An ice sheet is a mass of glacier ice that covers surrounding terrain and is greater than 50,000 km2 (19,000 sq mi),1 thus also known as continental glacier.2 The only current ice sheets are in Antarctica and Greenland; during the last glacial period at Last Glacial Maximum (LGM) the Laurentide ice sheet covered much of North America, the Weichselian ice sheet covered northern Europe and the Patagonian Ice Sheet covered southern South America.
Although the surface is cold, the base of an ice sheet is generally warmer due to geothermal heat. In places, melting occurs and the melt-water lubricates the ice sheet so that it flows more rapidly. This process produces fast-flowing channels in the ice sheet — these are ice streams.
The present-day polar ice sheets are relatively young in geological terms. The Antarctic Ice Sheet first formed as a small ice cap (maybe several) in the early Oligocene, but retreating and advancing many times until the Pliocene, when it came to occupy almost all of Antarctica. The Greenland ice sheet did not develop at all until the late Pliocene, but apparently developed very rapidly with the first continental glaciation. This had the unusual effect of allowing fossils of plants that once grew on present-day Greenland to be much better preserved than with the slowly forming Antarctic ice sheet.
The Antarctic ice sheet is the largest single mass of ice on Earth. It covers an area of almost 14 million km2 and contains 30 million km3 of ice. Around 90% of the fresh water on the Earth's surface is held in the ice sheet, and, if melted, would cause sea levels to rise by 58 metres.3 The continent-wide average surface temperature trend of Antarctica is positive and significant at >0.05°C/decade since 1957.4
The Antarctic ice sheet is divided by the Transantarctic Mountains into two unequal sections called the East Antarctic ice sheet (EAIS) and the smaller West Antarctic Ice Sheet (WAIS). The EAIS rests on a major land mass but the bed of the WAIS is, in places, more than 2,500 metres below sea level. It would be seabed if the ice sheet were not there. The WAIS is classified as a marine-based ice sheet, meaning that its bed lies below sea level and its edges flow into floating ice shelves. The WAIS is bounded by the Ross Ice Shelf, the Ronne Ice Shelf, and outlet glaciers that drain into the Amundsen Sea.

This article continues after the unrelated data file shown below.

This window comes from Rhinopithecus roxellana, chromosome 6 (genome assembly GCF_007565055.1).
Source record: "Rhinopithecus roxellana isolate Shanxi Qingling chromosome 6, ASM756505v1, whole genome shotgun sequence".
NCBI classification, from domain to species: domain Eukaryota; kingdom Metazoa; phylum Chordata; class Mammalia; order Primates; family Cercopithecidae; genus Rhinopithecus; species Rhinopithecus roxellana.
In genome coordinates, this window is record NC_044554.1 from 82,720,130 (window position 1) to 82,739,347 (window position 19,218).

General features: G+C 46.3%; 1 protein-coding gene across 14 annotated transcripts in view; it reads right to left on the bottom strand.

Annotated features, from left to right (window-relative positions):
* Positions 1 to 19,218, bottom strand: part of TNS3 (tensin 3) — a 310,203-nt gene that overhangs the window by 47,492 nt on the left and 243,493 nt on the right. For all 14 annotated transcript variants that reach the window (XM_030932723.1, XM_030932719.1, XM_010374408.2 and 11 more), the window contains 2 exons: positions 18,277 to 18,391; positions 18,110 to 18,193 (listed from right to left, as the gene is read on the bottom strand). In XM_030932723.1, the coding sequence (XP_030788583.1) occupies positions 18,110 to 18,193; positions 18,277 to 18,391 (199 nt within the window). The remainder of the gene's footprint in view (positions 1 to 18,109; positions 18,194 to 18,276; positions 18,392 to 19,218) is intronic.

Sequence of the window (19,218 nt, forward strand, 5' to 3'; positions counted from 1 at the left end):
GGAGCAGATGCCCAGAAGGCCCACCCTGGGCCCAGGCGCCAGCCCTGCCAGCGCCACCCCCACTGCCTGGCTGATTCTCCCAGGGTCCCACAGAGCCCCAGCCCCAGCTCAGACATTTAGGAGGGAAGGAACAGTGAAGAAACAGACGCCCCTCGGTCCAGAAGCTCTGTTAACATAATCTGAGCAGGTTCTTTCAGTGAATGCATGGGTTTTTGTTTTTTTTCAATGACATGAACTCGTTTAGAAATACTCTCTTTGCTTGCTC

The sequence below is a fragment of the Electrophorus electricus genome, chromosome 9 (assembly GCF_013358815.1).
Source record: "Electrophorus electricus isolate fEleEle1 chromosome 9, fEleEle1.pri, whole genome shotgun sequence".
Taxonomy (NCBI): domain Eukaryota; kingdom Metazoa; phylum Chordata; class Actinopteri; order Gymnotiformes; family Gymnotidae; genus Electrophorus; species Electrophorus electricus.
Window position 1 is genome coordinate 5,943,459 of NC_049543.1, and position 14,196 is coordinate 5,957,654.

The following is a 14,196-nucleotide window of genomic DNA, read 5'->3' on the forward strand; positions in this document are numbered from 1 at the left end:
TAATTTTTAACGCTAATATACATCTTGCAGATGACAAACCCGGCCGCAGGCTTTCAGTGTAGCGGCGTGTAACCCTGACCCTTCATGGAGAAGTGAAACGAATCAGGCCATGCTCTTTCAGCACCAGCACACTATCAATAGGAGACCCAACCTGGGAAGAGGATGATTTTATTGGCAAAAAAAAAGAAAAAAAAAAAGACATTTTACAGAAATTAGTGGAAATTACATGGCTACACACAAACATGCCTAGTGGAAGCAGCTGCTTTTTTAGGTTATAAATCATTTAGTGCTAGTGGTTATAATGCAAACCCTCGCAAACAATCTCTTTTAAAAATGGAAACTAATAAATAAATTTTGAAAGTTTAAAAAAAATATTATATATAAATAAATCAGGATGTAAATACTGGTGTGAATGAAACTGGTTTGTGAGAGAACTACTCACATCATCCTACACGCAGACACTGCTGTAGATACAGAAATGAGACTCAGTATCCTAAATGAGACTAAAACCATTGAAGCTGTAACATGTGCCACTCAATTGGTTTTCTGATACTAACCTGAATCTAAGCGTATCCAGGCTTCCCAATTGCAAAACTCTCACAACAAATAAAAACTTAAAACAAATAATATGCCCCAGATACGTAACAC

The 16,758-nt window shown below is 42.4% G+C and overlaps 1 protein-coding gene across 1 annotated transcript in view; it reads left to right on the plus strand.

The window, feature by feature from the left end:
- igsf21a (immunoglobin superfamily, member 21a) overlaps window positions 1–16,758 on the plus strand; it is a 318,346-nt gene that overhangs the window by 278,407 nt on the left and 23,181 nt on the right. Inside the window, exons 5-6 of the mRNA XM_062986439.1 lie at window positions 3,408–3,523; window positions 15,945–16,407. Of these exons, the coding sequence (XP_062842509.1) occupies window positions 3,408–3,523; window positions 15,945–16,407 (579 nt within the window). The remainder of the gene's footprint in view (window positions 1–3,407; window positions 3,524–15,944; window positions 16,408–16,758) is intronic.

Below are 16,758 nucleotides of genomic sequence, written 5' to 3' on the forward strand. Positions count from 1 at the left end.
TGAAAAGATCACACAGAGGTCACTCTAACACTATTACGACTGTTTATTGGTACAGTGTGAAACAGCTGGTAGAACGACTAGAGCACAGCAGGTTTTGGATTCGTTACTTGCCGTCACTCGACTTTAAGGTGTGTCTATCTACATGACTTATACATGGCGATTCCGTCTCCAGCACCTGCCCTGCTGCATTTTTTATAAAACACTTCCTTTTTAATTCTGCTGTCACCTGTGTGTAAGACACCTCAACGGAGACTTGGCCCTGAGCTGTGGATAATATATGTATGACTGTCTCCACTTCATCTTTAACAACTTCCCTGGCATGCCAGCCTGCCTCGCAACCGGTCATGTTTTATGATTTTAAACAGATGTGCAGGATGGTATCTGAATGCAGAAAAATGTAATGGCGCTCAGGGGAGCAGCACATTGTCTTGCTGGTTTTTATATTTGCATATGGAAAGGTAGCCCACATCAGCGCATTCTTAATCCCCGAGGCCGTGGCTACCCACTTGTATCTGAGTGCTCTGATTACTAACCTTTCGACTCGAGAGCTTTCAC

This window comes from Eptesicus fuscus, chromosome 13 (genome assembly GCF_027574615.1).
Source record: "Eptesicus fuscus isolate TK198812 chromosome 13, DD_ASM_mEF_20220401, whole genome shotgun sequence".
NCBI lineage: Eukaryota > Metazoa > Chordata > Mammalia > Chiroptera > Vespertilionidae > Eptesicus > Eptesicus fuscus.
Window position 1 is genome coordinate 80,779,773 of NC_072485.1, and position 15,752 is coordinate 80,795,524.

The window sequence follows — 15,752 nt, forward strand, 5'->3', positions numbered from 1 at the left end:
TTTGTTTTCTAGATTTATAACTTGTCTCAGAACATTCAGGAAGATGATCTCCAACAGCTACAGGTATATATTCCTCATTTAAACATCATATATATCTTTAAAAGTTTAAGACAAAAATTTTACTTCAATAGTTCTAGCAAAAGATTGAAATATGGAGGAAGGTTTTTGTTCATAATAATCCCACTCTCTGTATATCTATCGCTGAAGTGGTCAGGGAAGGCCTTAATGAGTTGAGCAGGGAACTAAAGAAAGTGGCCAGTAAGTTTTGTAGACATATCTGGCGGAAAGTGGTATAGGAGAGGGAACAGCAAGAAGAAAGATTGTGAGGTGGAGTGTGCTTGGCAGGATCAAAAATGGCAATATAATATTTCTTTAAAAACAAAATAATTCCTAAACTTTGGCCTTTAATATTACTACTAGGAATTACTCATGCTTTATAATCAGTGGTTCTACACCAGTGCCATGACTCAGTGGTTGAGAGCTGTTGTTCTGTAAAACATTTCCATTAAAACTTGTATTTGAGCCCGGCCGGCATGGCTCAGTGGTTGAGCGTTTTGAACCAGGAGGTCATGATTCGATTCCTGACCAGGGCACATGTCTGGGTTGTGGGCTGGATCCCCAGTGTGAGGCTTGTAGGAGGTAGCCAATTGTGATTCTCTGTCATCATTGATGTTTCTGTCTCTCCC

The Greenland ice sheet occupies about 82% of the surface of Greenland, and if melted would cause sea levels to rise by 7.2 metres.3 Estimated changes in the mass of Greenland's ice sheet suggest it is melting at a rate of about 239 cubic kilometres (57.3 cubic miles) per year.6 These measurements came from NASA's Gravity Recovery and Climate Experiment (GRACE) satellite, launched in 2002, as reported by BBC News in August 2006.7
Ice movement is dominated by the motion of glaciers, whose activity is determined by a number of processes.8 Their motion is the result of cyclic surges interspersed with longer periods of inactivity, on both hourly and centennial time scales.
The Greenland, and probably the Antarctic, ice sheets have been losing mass recently, because losses by melting and outlet glaciers exceed accumulation of snowfall. According to the Intergovernmental Panel on Climate Change (IPCC), loss of Antarctic and Greenland ice sheet mass contributed, respectively, about 0.21 ± 0.35 and 0.21 ± 0.07 mm/year to sea level rise between 1993 and 2003.9
The IPCC projects that ice mass loss from melting of the Greenland ice sheet will continue to outpace accumulation of snowfall. Accumulation of snowfall on the Antarctic ice sheet is projected to outpace losses from melting. However, loss of mass on the Antarctic sheet may continue, if there is sufficient loss to outlet glaciers. In the words of the IPCC, "Dynamical processes related to ice flow not included in current models but suggested by recent observations could increase the vulnerability of the ice sheets to warming, increasing future sea level rise. Understanding of these processes is limited and there is no consensus on their magnitude." More research work is therefore required in order to improve the reliability of predictions of ice-sheet response on global warming.
The effects on ice formations of an increasing in temperature will accelerate. When ice is melted away less light from the sun will be reflected back into space and more will be absorbed by the ocean water causing further rises in temperature. This positive ice-albedo feedback system could become independent of climate change past a certain point which will cause huge losses of ice to the icecaps.
- "Glossary of Important Terms in Glacial Geology". Retrieved 2006-08-22.
- American Meteorological Society, Glossary of Meteorology
- Some physical characteristics of ice on Earth, Climate Change 2001: Working Group I: The Scientific Basis. Intergovernmental Panel on Climate Change (IPCC)
- Steig, E. J.; Schneider, D. P.; Rutherford, S. D.; Mann, M. E.; Comiso, J. C.; Shindell, D. T. (2009). "Warming of the Antarctic ice-sheet surface since the 1957 International Geophysical Year". Nature 457 (7228): 459–462. doi:10.1038/nature07669. PMID 19158794.
- The map of Greenland is not on the same scale as the map of Antarctica; Greenland's area is approximately 15% of Antarctica's.
- Rasmus Benestad et al.: The Greenland Ice. Realclimate.org 2006
- Greenland melt 'speeding up', BBC News, 11 August 2006
- Greve, R.; Blatter, H. (2009). Dynamics of Ice Sheets and Glaciers. Springer. doi:10.1007/978-3-642-03415-2. ISBN 978-3-642-03414-5.
- Richard B. Alley et al.:Summary for Policymakers, A report of Working Group I of the Intergovernmental Panel on Climate Change
- Müller, Jonas and Koch, Luka, ed. (2012). Ice Sheets: Dynamics, Formation and Environmental Concerns. Hauppauge, New York: Nova Science. ISBN 978-1-61942-367-1.
- United Nations Environment Programme: Global Outlook for Ice and Snow